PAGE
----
Mosa Hlophe/Netflix

There was so much gossip and bickering on the show that I felt like I was watching The Real Housewives of Johannesburg. In the first episode, rapper Nadia accuses Khanyi of choosing a “settler” type venue for her upcoming ball. And in Episode 4, Zari talks about her previous relationship with 2Baba in front of Annie…at a party to celebrate Annie and 2Baba for renewing their wedding vows.

The show producers should have focused on the ubuntu spirit of Africa instead. It’s a treasured Bantu word that roughly translates to “unity” – an idea that community matters more than self. And it is a value that many Africans appreciate. Episode 6 was the perfect opportunity to show it. Zari invited the entire cast to take a trip on South Africa’s luxurious blue train, but the members kept arguing and split into two factions. Famous Nigerian stylist Swanky Jerry tried to step in and get everyone to make peace, but he ended up screaming and causing even more drama.

I would shoot the show in several African locations

Although the actors come from different parts of the continent, most Young, Famous & African was filmed in a wealthy area of ​​Johannesburg. For me, this reinforces the narrative that Africa is a country. It’s like looking at all of Europe from the perspective of Paris. Africa is so diverse in its culture, traditions and people that it is impossible to give an accurate picture of who we all are without representing several countries.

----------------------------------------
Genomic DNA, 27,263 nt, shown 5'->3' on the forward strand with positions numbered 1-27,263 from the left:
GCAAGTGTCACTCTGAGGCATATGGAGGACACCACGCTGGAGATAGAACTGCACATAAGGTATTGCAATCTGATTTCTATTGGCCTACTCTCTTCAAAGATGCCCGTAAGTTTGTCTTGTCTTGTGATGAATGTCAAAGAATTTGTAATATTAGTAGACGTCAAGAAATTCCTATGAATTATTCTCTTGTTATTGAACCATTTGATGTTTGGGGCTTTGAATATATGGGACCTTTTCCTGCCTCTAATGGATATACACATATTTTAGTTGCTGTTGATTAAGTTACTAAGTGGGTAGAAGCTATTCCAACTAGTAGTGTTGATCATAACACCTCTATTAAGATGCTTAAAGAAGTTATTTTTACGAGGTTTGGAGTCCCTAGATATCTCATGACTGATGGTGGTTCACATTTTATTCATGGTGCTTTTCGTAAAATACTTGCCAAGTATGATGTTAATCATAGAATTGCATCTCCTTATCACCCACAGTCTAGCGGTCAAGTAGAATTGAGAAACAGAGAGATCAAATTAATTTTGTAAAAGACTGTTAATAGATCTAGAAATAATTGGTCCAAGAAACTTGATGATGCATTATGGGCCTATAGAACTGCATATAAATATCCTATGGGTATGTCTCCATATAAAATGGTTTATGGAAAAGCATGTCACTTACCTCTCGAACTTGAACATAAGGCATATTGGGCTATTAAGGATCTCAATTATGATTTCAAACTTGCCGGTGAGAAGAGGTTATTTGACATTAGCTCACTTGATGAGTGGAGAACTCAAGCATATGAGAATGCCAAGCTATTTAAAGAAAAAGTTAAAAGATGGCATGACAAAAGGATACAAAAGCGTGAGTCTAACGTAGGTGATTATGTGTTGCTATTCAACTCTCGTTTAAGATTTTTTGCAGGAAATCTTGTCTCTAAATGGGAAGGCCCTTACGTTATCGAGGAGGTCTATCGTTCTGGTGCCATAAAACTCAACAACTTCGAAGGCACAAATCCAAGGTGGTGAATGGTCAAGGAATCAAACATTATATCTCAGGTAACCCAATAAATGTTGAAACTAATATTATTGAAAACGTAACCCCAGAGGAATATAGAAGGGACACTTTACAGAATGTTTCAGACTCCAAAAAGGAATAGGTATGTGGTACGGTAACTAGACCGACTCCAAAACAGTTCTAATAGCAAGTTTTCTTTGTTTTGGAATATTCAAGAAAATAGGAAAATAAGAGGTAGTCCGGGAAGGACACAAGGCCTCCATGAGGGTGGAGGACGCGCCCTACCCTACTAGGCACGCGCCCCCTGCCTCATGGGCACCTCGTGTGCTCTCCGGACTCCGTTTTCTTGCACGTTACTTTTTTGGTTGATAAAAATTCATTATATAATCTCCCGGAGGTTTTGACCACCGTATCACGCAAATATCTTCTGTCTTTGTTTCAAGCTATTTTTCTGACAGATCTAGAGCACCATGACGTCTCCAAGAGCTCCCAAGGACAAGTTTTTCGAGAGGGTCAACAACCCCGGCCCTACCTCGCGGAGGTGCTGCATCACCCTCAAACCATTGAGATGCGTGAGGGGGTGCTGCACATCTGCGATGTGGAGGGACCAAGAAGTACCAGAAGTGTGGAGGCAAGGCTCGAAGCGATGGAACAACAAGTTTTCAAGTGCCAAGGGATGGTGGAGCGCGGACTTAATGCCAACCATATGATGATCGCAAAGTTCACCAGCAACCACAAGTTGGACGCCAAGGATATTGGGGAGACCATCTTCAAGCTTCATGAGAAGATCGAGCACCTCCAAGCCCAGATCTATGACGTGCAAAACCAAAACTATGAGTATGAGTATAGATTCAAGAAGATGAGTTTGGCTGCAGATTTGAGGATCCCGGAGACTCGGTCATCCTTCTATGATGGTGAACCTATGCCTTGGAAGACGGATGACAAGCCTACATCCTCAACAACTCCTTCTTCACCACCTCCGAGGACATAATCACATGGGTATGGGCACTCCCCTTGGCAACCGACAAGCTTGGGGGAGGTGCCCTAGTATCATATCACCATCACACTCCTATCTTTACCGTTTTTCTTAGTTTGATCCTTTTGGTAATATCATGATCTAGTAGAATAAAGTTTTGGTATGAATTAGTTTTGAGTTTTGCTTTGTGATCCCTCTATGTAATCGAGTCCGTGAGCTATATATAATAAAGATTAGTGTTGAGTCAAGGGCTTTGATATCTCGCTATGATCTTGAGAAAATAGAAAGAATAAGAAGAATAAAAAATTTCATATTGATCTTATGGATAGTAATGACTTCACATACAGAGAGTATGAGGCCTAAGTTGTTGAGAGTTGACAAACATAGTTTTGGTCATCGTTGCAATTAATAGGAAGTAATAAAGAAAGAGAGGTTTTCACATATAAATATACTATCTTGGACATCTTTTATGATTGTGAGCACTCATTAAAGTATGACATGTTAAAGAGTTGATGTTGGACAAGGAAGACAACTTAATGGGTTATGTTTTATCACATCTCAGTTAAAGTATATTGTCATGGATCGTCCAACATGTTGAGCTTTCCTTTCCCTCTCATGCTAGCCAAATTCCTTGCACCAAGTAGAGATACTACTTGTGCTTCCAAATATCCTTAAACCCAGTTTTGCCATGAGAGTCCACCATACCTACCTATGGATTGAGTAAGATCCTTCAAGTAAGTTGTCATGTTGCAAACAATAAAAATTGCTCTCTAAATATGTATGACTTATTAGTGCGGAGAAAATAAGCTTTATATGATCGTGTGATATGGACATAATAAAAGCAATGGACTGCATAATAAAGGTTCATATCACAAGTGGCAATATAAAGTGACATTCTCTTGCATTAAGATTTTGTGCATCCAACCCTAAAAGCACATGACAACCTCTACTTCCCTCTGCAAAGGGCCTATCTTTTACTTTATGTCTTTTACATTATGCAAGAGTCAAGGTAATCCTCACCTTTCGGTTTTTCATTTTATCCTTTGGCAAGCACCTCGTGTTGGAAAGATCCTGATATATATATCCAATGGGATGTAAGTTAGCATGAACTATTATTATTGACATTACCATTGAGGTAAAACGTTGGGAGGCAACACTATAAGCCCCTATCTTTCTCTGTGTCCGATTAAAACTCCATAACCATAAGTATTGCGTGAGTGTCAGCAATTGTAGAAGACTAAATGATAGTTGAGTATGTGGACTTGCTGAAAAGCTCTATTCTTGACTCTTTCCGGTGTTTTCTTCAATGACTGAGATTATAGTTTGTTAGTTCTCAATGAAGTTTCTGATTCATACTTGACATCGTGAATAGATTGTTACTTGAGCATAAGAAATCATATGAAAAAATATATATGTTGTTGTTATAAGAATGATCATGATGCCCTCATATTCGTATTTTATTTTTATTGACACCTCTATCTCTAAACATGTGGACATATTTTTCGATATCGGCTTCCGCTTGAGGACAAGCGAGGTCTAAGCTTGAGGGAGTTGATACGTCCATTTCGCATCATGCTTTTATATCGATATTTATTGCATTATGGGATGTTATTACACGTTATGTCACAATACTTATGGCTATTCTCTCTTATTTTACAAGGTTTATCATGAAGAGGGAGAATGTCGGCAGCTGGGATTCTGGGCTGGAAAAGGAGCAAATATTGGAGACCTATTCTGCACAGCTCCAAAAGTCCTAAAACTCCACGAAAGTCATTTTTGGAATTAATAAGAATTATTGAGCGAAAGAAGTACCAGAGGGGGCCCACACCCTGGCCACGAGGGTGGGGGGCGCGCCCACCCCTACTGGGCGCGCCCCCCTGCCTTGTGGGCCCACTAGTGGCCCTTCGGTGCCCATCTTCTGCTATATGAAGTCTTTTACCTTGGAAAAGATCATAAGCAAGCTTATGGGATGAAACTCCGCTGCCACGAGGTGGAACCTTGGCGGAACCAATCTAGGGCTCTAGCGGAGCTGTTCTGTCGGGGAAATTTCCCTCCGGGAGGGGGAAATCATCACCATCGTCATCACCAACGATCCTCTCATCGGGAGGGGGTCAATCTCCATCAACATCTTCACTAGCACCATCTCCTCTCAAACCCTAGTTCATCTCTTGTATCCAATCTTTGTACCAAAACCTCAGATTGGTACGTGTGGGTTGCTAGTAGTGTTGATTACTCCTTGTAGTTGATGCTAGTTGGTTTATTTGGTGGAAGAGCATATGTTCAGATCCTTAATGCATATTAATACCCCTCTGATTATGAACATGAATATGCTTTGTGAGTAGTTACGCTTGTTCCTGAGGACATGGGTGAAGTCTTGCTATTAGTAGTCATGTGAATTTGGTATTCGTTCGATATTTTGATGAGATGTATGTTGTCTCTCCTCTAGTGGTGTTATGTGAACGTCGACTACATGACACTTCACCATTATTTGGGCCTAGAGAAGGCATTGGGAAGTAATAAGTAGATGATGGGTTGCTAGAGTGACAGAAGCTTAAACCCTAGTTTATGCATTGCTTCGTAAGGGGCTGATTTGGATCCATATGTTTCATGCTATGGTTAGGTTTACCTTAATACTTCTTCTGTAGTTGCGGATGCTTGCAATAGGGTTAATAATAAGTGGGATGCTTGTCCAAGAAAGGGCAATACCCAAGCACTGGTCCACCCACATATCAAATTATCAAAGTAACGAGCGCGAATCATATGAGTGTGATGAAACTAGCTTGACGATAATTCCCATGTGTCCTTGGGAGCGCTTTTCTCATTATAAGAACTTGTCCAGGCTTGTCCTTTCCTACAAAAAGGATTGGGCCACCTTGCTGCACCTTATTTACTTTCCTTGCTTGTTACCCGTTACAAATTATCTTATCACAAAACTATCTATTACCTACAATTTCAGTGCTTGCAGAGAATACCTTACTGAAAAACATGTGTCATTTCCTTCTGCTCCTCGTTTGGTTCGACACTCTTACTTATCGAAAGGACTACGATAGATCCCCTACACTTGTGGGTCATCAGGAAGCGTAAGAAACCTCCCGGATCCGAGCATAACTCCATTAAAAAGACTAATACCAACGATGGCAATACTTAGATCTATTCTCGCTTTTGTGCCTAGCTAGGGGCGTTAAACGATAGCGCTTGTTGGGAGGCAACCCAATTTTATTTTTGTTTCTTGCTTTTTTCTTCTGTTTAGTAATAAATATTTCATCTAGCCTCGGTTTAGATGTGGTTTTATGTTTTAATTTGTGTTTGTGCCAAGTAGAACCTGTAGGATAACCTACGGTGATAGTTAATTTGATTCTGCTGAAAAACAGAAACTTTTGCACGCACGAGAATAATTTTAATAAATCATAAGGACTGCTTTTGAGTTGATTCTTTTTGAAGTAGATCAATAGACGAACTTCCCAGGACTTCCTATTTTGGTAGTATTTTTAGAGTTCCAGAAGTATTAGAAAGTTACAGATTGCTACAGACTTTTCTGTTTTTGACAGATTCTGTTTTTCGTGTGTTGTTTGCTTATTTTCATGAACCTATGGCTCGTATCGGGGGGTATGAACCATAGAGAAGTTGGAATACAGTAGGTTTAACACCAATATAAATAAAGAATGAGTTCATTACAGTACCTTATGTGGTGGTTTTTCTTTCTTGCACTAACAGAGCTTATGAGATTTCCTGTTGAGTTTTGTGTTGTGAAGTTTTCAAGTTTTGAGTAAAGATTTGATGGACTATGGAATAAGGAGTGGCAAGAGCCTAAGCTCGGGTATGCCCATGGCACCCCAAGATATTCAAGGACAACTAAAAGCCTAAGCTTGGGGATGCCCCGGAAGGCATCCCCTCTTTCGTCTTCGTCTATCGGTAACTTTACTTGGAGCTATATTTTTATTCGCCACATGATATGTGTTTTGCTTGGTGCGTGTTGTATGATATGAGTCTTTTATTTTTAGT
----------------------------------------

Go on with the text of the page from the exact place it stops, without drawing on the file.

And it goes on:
For this reason, I want the series to mix up filming locations. Instead of filming Annie and Swanky Jerry arriving in Johannesburg from Nigeria, the producers could have filmed the two leaving Lagos, just so viewers would get a chance to see parts of the city, especially the notorious Lagos traffic leading at the airport. They could have gotten a B-roll of Diamond Platinumz enjoying the white sand beaches of Zanzibar, a world-class tourist destination in Africa. After all, the series is not called Young, famous and South African.

I would ask the cast to talk about COVID vaccinations

Yeah, I know, maybe not a good plot point. But as an advocate for COVID-19 vaccine equity, I am always looking for opportunities to inspire eligible Africans to get vaccinated against COVID-19. Indeed, less than 16% of the adult population in Africa is fully vaccinated against COVID-19, according to the Africa CDC. It would have been great if the cast of Young, Famous & African used their influence to encourage young Africans to get vaccinated.

I would hire Swanky Jerry to pick out everyone’s outfits

Not everything was terrible Young, Famous & African. I loved the actors’ outfits, especially Swanky Jerry’s. In Episode 2, he looked like an African king in his glittering coat, gold chains, and shiny white hat, which looked like a diamond-studded crown. As we Nigerians say, “he made me feel proudly Naija” – the pidgin word for Nigeria.

Dr Ifeanyi Nsofor is a Nigerian physician and the Senior Vice President for Africa of the Human Health Education and Research Foundation. He is a Senior New Voices Fellow at the Aspen Institute. Follow him @ekemma.